The lighter the wheel weight, especially at the rim, the more responsive the wheel will be to acceleration and I think that is important when you are going up hill. The easier it is to hold your momentum the better. The only place that I think deeper dish wheels have trouble is on downhill descents where crosswinds might catch the wheel. IMO the zipp 303 is a great all round wheel.
That contradiction sums up why areo is more impostant than weight most of the time. You want to keep 'momentum' (you mean velocity presumably as momentum = velocity x mass), therefore a heavier wheel has more momentum and will carry its speed better, so small fluctuations in power output (i.e. imperfect pedaling) won't affect the consistency of your speed so much. The downside is they're harder to accelerate, but IIRC once of the manufacturers looked at the data for some tour stages and the added effort of accelerating heavy wheels Vs the same bike weight (i.e 2 bikes at the UCI limit, one with heavy aero wheels one with light wheels) during accelerations was a fraction of a watt on the average over a stage, the good areo wheels were ~10W.
That obviously ignores handling, where most people would agree lighter rims feel better (as long as they're stiff). And 'feel', it may only be a few watts, but if you're dragging an 808 through constant accelerations then it's going to demoralise you and slow you down even if overall you expend less energy than the next person.
I suppose one consideration is where in the buunch you sit. If your on the front constantly then the speed may be more consistent and the areo advantage greater, if you're yo-yo-ing off the back as the bunch strings out through corners then lighter wheels would cope with the accelerations better and you're less likely to be working in the wind?
Just thoughts, I've never raced and probably never afford (well, justify to the girlfriend!) the cost of some 303's!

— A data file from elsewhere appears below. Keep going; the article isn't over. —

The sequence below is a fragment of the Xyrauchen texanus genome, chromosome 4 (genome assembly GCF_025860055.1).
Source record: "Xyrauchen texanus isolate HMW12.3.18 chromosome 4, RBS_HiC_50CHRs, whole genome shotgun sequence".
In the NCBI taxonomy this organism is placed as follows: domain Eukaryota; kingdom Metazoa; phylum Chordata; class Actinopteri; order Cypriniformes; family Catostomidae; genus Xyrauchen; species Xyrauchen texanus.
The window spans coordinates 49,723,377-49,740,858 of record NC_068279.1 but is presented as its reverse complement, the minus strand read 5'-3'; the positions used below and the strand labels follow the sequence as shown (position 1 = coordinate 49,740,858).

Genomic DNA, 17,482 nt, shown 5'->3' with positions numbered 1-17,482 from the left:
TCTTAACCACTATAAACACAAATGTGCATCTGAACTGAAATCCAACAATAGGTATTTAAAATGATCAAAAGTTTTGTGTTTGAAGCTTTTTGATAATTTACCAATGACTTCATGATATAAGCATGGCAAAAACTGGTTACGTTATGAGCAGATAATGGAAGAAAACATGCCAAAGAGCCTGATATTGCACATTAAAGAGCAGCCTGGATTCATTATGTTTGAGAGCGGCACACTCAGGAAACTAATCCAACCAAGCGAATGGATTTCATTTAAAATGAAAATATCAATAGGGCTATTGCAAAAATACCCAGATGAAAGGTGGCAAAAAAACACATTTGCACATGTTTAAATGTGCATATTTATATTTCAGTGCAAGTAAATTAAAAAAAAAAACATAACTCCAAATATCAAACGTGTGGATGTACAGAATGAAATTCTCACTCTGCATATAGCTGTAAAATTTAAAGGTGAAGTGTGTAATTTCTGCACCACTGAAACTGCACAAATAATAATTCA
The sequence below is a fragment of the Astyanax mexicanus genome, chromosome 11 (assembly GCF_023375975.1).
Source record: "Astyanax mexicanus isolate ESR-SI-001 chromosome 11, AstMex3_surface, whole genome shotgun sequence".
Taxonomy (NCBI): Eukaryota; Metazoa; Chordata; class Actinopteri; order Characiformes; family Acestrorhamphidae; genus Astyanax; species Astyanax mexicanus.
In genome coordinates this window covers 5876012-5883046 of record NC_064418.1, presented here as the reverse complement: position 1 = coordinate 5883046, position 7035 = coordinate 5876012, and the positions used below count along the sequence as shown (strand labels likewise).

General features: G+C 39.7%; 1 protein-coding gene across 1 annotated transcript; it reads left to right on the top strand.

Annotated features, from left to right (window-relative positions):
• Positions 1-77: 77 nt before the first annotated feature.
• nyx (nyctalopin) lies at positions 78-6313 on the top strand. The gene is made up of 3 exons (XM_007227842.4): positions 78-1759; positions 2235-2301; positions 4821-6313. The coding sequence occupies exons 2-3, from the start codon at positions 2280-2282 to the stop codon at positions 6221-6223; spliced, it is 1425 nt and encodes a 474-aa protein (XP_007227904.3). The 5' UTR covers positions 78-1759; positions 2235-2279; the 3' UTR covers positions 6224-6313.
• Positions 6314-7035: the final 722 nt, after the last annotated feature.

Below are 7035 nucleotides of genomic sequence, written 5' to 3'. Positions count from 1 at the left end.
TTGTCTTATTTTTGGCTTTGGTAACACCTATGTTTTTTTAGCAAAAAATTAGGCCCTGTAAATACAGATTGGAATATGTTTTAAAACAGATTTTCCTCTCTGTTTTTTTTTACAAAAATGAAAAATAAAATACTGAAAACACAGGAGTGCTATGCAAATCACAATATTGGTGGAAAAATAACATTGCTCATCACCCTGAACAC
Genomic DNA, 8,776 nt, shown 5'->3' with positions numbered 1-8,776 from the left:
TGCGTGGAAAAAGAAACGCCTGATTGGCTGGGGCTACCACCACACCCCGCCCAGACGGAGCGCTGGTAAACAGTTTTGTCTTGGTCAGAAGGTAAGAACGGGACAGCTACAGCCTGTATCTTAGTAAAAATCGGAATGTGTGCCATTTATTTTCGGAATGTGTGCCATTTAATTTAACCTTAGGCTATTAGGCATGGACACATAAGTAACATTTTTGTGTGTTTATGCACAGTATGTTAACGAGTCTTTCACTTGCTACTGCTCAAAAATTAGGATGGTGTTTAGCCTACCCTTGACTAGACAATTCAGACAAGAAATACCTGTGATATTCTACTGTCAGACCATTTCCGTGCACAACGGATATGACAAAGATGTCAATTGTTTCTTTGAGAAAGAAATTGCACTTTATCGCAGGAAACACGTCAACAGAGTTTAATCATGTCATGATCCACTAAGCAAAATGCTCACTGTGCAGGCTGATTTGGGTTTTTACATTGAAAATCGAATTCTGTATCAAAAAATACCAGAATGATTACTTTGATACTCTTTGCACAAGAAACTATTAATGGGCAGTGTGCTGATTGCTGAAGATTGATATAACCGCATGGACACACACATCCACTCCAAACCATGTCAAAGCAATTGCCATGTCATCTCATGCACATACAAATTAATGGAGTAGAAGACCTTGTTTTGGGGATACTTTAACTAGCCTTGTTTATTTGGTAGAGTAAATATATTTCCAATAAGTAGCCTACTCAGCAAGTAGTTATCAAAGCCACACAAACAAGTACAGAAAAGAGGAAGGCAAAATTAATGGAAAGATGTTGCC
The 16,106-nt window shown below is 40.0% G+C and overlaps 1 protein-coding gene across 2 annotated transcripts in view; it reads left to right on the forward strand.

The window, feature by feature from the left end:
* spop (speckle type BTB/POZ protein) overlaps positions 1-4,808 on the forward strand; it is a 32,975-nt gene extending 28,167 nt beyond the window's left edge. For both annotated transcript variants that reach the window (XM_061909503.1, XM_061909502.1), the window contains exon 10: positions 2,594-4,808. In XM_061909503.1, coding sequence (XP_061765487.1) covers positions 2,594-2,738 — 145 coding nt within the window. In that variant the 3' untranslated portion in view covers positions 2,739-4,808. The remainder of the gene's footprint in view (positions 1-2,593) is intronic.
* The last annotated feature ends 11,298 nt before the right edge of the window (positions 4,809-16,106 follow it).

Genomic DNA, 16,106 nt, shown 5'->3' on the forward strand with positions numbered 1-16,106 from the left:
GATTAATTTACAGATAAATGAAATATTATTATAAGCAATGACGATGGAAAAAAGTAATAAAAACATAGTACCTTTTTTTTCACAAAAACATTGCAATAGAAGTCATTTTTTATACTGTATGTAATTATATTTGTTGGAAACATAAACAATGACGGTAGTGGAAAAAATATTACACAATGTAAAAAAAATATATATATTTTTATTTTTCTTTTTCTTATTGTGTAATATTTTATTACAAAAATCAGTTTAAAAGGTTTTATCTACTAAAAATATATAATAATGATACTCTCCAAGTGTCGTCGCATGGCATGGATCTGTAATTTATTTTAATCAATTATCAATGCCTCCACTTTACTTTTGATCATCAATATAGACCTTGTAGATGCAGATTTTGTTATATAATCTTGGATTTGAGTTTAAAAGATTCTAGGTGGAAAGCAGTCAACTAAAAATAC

project3 wrote:Sorry mine is a 303 clincher. Is the weight of the rims matter the most for climb or the profile of the rims?
Zipp 303 clinchers are lighter than Zipp 101 clinchers. They're also less than 50g heavier than Fulcrum Zeros. Sounds like the guy 'advising' you is fixated on rim depth without paying attention to anything else.
And for you, "what is better for climbing?" is a very vague and variable question. What kind of climbs? What kind of overall ride? What riding style? What do you want your wheels to do?
Stiff, Light, Aero - Pick Three!!
At speeds of less than 20mph aero does not have that big of an advantage over a shallow rim. If you add to gravity on a climb, the heavy aero might not present any advantages. Alejandro used boras and got second, but Alberto used 202s and won.
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Whether Valv.Piti's inability to match accelerations is due to different doping regimins or due to wheel weights is another question.
He [Valv.Piti] did eventually catch up. Now, that may be to Contador not having raced for nearly the entire season and being not quite up to form. Or it may be due to having "aero" wheels. I think the former rather than the latter.
Also, this is weight weenies. Light is right.